That is why the venerable institution of the public market offers a simple way to get the benefits of competition in food retailing within a sustainable fifteen-minute neighborhood. With a large number of stalls for small traders, a facility on the same scale as a supermarket can provide internal competition in the supply of fresh foods – vegetables, fruits, meat, fish, baked goods, dairy, and prepared food to take away. That is not of course everything you find in a supermarket; many of the branded, packaged products you find there are better handled by conventional retailers, either shops or on-line. But fresh foods – perishables – are things many households buy one or more times each week; unlike branded, non-perishable goods, with fresh foods you depend for quality on the particular retailer you buy from, which makes it more important to have a choice of retailers. It would be a serious flaw in a fifteen-minute city not to have good competitive supply of these things within that 15-minute radius.

You might ask why a public market, with its relatively small stalls, is important for this purpose; would not small, separate shops do the job as well? Yes, small shops could, up to a point. I wrote a paper (Guy, 2013) showing that competition from car-oriented supermarkets can actually raise prices (and reduce product variety) in small shops that depend on walking trade; if the policies promoting the 15-minute city do enough to discourage driving, then in many cases small shops could step into the gap and improve their offer as they compete for the enlarged local trade. In many cases, however, there will not be enough small shops within that 15-minute radius to create the competitive market we need; moreover, a neighborhood could equally well up dominated by a single (walkable) supermarket. By providing space for small-scale (smaller than most small shops) vendors, a public market can ensure that competitive supply of fresh foods continues, even in the a car-free 15-minute neighbourhood.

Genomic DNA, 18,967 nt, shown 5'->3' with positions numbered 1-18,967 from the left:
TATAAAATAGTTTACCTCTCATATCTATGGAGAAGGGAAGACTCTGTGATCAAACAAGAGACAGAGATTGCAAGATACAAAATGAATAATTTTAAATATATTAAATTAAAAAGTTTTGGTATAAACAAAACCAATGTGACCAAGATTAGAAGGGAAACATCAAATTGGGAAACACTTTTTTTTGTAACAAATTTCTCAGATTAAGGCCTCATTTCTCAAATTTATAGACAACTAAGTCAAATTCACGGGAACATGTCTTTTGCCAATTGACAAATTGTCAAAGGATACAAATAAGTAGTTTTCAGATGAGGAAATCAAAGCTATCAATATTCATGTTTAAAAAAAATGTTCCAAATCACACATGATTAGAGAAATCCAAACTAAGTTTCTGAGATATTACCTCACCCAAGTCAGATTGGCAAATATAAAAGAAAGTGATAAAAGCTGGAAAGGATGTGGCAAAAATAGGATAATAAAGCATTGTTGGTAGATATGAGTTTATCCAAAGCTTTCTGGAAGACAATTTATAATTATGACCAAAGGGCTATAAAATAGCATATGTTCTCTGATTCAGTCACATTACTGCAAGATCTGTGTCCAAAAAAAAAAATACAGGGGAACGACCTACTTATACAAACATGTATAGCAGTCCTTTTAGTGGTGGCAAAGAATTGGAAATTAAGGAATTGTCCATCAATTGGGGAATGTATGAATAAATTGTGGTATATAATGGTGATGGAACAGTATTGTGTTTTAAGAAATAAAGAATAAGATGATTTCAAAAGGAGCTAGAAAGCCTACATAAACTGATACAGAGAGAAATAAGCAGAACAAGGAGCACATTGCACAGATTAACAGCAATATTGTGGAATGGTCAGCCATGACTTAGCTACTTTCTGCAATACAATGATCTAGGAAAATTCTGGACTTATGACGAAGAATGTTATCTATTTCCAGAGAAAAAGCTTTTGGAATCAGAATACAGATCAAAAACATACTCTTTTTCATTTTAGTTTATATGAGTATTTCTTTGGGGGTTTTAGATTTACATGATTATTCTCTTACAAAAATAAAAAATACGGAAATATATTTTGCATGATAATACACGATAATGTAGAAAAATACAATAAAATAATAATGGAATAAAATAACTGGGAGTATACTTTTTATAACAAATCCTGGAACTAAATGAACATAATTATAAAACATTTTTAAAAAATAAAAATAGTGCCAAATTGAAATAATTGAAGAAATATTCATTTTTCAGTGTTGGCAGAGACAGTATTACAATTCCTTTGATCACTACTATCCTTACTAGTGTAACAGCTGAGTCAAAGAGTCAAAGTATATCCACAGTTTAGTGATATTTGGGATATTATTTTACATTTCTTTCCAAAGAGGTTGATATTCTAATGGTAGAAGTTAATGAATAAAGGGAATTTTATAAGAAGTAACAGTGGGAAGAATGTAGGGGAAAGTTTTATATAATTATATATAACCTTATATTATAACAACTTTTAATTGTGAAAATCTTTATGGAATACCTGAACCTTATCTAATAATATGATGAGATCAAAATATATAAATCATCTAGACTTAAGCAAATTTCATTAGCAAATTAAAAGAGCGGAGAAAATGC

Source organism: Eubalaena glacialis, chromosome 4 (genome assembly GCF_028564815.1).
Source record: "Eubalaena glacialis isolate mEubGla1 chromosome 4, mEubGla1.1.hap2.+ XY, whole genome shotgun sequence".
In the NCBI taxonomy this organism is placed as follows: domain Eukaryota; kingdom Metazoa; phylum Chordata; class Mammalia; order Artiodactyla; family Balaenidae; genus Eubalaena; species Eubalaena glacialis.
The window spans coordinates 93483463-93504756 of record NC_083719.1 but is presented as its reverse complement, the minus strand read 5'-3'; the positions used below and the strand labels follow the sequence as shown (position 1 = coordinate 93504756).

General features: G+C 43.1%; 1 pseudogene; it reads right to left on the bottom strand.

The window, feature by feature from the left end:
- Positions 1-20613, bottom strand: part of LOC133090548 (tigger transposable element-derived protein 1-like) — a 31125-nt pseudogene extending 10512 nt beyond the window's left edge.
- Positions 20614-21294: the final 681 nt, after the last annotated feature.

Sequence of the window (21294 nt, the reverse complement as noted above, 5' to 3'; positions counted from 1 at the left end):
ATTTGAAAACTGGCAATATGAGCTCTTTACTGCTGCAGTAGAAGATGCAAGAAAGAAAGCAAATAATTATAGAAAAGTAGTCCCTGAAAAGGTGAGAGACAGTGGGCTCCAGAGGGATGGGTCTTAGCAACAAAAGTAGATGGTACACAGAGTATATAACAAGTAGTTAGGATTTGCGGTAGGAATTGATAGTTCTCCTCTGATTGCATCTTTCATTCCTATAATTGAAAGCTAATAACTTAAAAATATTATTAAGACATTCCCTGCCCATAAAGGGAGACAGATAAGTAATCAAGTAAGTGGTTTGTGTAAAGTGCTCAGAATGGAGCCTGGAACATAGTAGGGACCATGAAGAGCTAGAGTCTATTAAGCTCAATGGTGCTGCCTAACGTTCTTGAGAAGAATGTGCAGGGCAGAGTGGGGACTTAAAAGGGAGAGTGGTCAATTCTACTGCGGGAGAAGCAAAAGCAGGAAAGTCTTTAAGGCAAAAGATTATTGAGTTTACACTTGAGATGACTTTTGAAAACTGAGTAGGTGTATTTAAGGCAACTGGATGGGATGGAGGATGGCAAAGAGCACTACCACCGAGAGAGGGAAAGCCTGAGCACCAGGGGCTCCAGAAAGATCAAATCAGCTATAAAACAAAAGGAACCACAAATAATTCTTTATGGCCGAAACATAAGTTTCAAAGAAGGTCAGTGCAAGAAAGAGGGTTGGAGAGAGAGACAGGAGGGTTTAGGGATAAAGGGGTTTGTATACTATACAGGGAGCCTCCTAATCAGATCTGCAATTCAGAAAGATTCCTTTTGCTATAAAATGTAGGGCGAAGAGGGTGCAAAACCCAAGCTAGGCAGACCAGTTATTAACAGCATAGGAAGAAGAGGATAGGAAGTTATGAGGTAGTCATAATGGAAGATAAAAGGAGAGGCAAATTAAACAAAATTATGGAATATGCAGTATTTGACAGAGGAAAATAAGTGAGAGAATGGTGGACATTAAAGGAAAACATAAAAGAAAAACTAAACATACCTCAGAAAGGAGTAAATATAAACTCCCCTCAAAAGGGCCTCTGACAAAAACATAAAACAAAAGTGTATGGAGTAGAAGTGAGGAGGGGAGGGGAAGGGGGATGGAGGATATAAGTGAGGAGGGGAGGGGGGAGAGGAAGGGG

Public markets have been with us for time immemorial. Many cities still have them. Everywhere, though, they have been undermined, and in many places they have been destroyed, by the car-subsidized supermarket model and by failure of cities to understand the market’s vital role. We should embrace such markets, not simply as a nice feature for a city or town to have, but as a practical necessity for making a transition to active travel.

References cited above:

Guy, F. (2013) ‘Small, Local and Cheap? Walkable and Car-Oriented Retail in Competition’, Spatial Economic Analysis, 8, 425–442.

Klinenberg, E. (2018) Palaces for People: How to Build a More Equal and United Society, New York.

Some useful sources on public food markets:

Municipal Institute of Barcelona Markets Website (English version) of the governing board for Barcelona’s municipal markets. Shows a bit how it’s done.

Urbact Markets: markets are the heart, soul and motor of cities. This is the report (2015) of the Urbact Markets European project to promote urban markets, in which several cities and regions took part: Attica (Greece), Dublin (Ireland), Westminster (United Kingdom), Turin (Italy), Suceava (Romania), Toulouse (France), Wrocław (Poland), Pécs (Hungary) and Barcelona.